Weighing the Impact of GDPR

“Frischmann says GDPR, above all else, represents the ongoing battle between unfettered capitalism and human dignity. The whole point of it is that it is not designed to be an efficient regulation for businesses. ‘To some extent, it’s about a person’s ability to exercise their own free will about their life.’”


News: Weighing the Impact of GDPR
Communications of the ACM, November 2018, Vol. 61 No. 11, Pages 16-18
By Samuel Greengard

When the European Union (EU) General Data Protection Regulation (GDPR) went into effect on May 25, 2018, it represented the most sweeping effort yet to oversee the way businesses collect and manage consumer data. The law, established to create consistent data standards and protect EU citizens from potential privacy abuses, sent ripples—if not tidal waves—across the world.


GDPR gives European citizens greater control of their data while establishing strong penalties for businesses that do not comply. What is more, any data that involves EU citizens or touches EU companies is covered by GDPR. The initiative replaces an older data privacy initiative called the Data Protection Directive 95/46/EC, which was introduced in 1995.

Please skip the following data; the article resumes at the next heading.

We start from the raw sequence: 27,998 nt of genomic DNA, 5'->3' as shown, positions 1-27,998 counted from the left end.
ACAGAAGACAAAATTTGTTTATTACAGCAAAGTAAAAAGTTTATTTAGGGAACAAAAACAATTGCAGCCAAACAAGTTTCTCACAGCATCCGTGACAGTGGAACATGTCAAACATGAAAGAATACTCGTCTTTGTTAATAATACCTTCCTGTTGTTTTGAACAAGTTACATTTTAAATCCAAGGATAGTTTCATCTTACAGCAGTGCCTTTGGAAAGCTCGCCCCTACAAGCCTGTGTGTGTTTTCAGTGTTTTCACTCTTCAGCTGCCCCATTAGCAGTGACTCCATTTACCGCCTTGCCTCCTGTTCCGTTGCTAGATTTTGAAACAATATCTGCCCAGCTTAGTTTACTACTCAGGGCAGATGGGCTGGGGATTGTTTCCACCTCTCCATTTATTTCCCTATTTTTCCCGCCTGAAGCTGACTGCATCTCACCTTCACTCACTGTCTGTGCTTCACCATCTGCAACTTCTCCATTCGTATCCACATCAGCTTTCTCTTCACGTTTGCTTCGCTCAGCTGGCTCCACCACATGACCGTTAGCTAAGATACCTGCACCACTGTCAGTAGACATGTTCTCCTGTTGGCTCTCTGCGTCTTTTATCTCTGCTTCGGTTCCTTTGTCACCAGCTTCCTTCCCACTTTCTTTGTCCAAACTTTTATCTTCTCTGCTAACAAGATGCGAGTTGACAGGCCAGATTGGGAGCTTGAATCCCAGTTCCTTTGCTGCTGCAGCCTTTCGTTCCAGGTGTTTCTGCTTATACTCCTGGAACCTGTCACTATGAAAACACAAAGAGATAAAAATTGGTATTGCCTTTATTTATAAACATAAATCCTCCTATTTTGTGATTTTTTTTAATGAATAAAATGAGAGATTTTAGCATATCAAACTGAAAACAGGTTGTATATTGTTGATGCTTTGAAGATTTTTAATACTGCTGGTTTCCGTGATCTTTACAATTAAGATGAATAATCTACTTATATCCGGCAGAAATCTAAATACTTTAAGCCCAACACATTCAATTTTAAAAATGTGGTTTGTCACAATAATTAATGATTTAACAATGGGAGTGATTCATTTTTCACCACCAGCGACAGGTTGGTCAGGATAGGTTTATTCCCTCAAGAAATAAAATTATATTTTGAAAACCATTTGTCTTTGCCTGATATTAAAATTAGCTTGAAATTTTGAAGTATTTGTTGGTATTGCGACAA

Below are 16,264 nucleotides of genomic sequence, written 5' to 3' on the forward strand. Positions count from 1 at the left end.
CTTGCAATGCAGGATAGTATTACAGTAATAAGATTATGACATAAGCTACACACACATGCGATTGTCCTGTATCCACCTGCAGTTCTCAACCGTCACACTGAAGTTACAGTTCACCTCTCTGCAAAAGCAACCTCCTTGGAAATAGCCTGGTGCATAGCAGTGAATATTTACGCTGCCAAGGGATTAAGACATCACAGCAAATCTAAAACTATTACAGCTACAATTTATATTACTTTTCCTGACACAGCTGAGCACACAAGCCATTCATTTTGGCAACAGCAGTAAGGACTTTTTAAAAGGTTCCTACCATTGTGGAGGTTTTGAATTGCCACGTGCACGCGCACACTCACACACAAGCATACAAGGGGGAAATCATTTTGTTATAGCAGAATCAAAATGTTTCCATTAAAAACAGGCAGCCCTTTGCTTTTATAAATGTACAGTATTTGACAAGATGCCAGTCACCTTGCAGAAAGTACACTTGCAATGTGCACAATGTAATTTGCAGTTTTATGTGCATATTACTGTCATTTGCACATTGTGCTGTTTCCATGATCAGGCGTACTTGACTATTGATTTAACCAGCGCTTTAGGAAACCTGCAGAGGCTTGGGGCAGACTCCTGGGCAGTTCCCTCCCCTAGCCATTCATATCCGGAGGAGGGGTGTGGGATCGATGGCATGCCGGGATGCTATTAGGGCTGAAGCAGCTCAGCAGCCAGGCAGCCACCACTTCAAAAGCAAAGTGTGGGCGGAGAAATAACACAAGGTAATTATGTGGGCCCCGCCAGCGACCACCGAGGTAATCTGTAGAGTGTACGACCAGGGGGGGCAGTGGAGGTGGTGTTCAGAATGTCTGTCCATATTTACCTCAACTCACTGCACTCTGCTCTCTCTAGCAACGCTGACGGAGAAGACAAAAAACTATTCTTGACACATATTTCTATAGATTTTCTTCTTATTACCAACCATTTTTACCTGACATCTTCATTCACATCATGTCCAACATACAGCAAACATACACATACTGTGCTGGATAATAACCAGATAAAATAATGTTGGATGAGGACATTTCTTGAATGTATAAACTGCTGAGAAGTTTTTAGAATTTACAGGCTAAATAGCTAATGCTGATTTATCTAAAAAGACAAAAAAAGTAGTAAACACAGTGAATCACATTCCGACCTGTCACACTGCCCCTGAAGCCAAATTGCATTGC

The implications and ramifications are enormous—and the initiative’s reach is global. GDPR will change everything from the way data collection takes place to the way corporate databases are designed and used. It also will potentially change the way research and development takes place, and will impact cybersecurity practices, as well as introducing a practical array of challenges revolving around sites and repositories where groups share comments, information, and other data.



How GDPR will play out is anyone’s guess. The initiative could revolutionize the data landscape—or it may fizzle into a footnote in digital history. It could also change the way the Internet works and how data and information flow across sites, clouds, and more.


One wild card is how consumers react to GDPR. If large numbers of people revoke access to PII or challenge the way companies use their data, businesses may reach an inflection point where they will have to rethink the fundamental way they approach and navigate data management, or reevaluate the fundamental value of data and how it is monetized. GDPR also might mandate new tracking and data management tools, such as blockchain.

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